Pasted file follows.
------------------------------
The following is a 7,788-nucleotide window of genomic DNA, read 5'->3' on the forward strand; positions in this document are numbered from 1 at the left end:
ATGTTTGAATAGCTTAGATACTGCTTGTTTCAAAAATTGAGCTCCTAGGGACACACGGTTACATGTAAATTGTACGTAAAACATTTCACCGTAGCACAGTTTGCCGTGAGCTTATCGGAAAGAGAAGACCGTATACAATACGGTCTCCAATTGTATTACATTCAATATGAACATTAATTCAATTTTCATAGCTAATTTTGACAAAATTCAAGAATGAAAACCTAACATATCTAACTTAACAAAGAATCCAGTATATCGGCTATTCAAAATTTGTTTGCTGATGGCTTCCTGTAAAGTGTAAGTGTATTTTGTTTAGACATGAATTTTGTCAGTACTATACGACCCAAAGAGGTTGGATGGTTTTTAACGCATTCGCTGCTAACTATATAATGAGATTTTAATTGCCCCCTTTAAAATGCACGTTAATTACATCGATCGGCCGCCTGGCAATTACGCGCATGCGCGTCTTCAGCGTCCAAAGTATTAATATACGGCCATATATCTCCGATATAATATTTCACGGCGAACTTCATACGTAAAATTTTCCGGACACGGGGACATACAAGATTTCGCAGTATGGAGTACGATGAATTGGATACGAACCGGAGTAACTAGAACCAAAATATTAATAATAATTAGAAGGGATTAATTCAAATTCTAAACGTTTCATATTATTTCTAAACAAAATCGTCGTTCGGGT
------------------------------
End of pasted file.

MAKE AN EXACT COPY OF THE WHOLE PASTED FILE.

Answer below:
The following is a 7,788-nucleotide window of genomic DNA, read 5'->3' on the forward strand; positions in this document are numbered from 1 at the left end:
ATGTTTGAATAGCTTAGATACTGCTTGTTTCAAAAATTGAGCTCCTAGGGACACACGGTTACATGTAAATTGTACGTAAAACATTTCACCGTAGCACAGTTTGCCGTGAGCTTATCGGAAAGAGAAGACCGTATACAATACGGTCTCCAATTGTATTACATTCAATATGAACATTAATTCAATTTTCATAGCTAATTTTGACAAAATTCAAGAATGAAAACCTAACATATCTAACTTAACAAAGAATCCAGTATATCGGCTATTCAAAATTTGTTTGCTGATGGCTTCCTGTAAAGTGTAAGTGTATTTTGTTTAGACATGAATTTTGTCAGTACTATACGACCCAAAGAGGTTGGATGGTTTTTAACGCATTCGCTGCTAACTATATAATGAGATTTTAATTGCCCCCTTTAAAATGCACGTTAATTACATCGATCGGCCGCCTGGCAATTACGCGCATGCGCGTCTTCAGCGTCCAAAGTATTAATATACGGCCATATATCTCCGATATAATATTTCACGGCGAACTTCATACGTAAAATTTTCCGGACACGGGGACATACAAGATTTCGCAGTATGGAGTACGATGAATTGGATACGAACCGGAGTAACTAGAACCAAAATATTAATAATAATTAGAAGGGATTAATTCAAATTCTAAACGTTTCATATTATTTCTAAACAAAATCGTCGTTCGGGT